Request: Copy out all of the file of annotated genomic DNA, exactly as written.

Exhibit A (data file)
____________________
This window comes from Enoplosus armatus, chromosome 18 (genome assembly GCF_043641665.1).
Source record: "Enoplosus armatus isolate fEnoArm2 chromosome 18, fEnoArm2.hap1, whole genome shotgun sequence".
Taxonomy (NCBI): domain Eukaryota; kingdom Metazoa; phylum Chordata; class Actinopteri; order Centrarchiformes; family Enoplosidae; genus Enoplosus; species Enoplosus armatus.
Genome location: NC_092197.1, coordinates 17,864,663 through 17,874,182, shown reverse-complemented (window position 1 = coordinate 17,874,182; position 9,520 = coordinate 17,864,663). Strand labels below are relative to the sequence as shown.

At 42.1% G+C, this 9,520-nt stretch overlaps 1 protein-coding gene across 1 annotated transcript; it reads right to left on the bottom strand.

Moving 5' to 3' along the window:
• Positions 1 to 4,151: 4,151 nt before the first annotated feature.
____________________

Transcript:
This window comes from Enoplosus armatus, chromosome 18 (genome assembly GCF_043641665.1).
Source record: "Enoplosus armatus isolate fEnoArm2 chromosome 18, fEnoArm2.hap1, whole genome shotgun sequence".
Taxonomy (NCBI): domain Eukaryota; kingdom Metazoa; phylum Chordata; class Actinopteri; order Centrarchiformes; family Enoplosidae; genus Enoplosus; species Enoplosus armatus.
Genome location: NC_092197.1, coordinates 17,864,663 through 17,874,182, shown reverse-complemented (window position 1 = coordinate 17,874,182; position 9,520 = coordinate 17,864,663). Strand labels below are relative to the sequence as shown.

At 42.1% G+C, this 9,520-nt stretch overlaps 1 protein-coding gene across 1 annotated transcript; it reads right to left on the bottom strand.

Moving 5' to 3' along the window:
• Positions 1 to 4,151: 4,151 nt before the first annotated feature.